However, FedEx Chief Customer Officer Brie Carere maintained in December that the company is still holding onto the 400,000 packages it gained from UPS during the uncertainty, meaning the volume UPS took back would have to come from the Postal Service or smaller providers.

Regardless, both delivery giants reaped the benefits of their efforts to grab more packages during the busy shipping week of Black Friday. Over that period, they took a larger share of volume from regional delivery providers than the year prior, according to Shipium data.

Alternative carriers still offer upside

While FedEx and UPS’ discounting efforts pose a challenge for smaller delivery providers looking to gain share in the market, shippers wouldn’t abandon alternative carriers entirely, experts said.

After all, it has become easier for shippers to diversify their carrier base thanks to the emergence of third-party tools in recent years. Additionally, regional carriers have expanded their own service offerings while adapting to UPS and FedEx’s pricing strategies.

“We’ve seen very, very competitive rates from the regional carriers, and we see service improvements with the regional carriers as well,” Martin said.

Delivery needs and carrier preferences vary on a client-by-client basis, meaning there is no magic number of carriers a company should have, Martin said. However, business-to-consumer retailers tend to embrace a multi-carrier model moreso than shippers in other industries, she added.

“They want the flexibility of being able to shift volume and use different carriers,” Martin said.

For shippers looking to diversify, service reliability is a top concern, along with ease of use and implementation. They want a delivery service that looks and feels like what they expect from UPS and FedEx without the complexities that often come with adding more carriers, Better Trucks’ Whiting said.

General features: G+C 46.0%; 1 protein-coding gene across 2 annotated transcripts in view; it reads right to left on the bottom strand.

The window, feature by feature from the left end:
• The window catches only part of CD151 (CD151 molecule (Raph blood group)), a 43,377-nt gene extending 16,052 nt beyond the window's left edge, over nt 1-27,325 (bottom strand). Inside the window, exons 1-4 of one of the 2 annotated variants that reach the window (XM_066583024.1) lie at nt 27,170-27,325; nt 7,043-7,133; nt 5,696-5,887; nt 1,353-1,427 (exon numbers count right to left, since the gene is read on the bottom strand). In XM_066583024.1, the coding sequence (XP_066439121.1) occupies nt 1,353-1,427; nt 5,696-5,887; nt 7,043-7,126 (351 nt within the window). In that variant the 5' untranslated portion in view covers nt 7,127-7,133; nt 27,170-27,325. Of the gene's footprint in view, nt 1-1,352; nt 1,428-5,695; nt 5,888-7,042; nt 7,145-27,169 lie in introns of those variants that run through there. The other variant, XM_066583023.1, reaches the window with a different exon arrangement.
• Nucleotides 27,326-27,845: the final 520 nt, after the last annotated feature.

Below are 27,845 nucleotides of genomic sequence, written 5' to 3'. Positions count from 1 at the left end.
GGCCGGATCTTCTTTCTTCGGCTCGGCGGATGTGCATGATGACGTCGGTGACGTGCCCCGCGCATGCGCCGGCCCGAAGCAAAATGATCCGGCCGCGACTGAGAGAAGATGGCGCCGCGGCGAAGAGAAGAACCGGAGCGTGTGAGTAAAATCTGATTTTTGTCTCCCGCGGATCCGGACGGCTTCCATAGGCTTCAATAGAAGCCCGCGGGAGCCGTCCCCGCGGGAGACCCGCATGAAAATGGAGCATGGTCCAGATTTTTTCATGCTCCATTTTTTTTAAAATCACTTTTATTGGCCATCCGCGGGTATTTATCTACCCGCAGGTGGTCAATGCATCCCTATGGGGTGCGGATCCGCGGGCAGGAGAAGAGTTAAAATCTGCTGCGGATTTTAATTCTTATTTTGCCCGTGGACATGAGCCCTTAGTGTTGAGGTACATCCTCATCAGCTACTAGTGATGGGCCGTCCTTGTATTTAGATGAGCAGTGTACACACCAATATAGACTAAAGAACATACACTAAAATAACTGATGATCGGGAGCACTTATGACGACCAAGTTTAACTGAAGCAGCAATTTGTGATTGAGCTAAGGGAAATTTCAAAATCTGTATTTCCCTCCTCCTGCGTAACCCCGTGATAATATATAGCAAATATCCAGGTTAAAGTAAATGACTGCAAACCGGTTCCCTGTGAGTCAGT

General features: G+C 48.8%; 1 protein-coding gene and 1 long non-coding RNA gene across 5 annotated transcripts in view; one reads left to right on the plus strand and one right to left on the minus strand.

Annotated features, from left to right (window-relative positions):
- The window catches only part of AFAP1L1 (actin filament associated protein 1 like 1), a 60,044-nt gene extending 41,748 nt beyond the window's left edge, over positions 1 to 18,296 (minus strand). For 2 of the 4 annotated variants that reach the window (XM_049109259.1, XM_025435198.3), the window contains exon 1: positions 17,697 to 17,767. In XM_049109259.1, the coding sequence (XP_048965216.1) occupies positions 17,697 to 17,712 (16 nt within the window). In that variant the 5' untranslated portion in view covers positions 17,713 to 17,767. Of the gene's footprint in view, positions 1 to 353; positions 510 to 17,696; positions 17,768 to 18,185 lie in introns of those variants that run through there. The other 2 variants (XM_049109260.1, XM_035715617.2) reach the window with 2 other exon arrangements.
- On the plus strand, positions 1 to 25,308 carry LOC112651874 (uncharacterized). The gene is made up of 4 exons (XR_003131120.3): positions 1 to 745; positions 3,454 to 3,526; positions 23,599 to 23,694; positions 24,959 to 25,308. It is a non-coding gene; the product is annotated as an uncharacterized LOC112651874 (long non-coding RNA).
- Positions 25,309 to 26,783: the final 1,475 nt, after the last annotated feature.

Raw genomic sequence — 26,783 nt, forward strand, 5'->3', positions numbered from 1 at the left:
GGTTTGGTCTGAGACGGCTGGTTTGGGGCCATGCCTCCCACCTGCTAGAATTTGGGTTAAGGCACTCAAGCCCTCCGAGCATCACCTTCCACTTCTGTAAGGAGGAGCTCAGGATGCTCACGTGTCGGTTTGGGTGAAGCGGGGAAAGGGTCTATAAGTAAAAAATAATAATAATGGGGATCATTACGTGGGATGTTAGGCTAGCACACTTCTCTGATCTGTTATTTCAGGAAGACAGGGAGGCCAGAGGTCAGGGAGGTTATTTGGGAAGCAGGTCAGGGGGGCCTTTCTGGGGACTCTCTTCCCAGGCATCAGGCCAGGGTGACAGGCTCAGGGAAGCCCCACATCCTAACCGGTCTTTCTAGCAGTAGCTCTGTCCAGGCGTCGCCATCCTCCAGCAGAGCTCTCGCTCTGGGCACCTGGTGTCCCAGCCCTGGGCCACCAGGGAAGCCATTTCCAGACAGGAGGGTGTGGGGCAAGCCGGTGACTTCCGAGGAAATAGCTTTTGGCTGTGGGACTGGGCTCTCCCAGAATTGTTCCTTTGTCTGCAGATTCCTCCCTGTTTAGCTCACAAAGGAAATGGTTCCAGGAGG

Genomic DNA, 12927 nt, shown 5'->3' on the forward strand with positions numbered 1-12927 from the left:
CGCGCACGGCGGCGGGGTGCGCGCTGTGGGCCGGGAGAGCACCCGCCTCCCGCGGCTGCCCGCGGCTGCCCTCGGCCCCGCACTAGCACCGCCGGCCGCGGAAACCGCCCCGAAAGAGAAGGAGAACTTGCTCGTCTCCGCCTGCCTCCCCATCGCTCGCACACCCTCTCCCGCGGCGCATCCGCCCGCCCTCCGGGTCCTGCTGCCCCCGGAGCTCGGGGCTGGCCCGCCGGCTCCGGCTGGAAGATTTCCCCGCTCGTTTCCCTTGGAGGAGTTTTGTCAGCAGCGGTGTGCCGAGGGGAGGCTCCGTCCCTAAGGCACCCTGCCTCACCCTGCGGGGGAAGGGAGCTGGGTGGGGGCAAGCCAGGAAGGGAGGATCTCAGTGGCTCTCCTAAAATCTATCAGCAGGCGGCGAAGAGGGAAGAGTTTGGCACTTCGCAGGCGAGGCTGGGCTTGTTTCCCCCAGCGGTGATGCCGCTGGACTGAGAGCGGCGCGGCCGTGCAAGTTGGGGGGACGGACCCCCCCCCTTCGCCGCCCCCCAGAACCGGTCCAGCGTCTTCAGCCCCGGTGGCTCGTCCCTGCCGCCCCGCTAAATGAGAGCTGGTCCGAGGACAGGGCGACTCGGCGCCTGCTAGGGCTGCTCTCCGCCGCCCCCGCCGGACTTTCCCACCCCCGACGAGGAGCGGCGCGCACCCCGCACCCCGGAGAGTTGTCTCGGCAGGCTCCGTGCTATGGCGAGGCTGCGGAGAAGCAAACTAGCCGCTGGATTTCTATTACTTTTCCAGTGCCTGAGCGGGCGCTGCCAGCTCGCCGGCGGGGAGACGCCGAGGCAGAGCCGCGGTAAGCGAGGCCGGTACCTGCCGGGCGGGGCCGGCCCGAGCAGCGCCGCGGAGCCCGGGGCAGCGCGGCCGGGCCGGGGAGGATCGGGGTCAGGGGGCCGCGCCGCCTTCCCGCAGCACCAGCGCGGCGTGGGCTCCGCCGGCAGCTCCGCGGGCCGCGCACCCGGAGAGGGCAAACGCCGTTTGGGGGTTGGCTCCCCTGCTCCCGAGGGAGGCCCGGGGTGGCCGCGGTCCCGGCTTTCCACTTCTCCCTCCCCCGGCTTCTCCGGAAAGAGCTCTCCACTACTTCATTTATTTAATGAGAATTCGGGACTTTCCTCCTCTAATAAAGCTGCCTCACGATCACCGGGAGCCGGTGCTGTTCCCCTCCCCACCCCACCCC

“They don’t want to have to have a huge logistics team internally to think about how we divvy up all this volume and how do we optimize our spend,” he said. “They basically want to have the easy button.”

How FedEx, UPS competitors are adjusting

Executives at smaller parcel carriers told Supply Chain Dive they’re focused on maintaining high service levels in existing markets to keep current customers happy. Expansion in 2024 will happen in a more careful manner compared to years’ past.

If shippers end up reducing their carrier mix this year, smaller delivery providers may pivot into specialty shipping services and expand their offerings when the demand environment improves, GLS US President Steven Bergan said.

One tactic to fuel growth has been to collaborate with other regional carriers. GLS and Better Trucks launched a partnership last year allowing customers of each company to access the coverage area of the other carrier for deliveries. GLS’ network focuses on markets in the western U.S., while Better Trucks delivers in a mix of regions including the Midwest and much of Texas.

The collaboration aids both companies’ efforts to offer a competitive service for their customers that are looking to leap into new markets, combating national carriers’ efforts to gain more volume.

“I anticipate there will be winners and losers, and we believe we’re building a network that will be one of the winners,” Whiting said.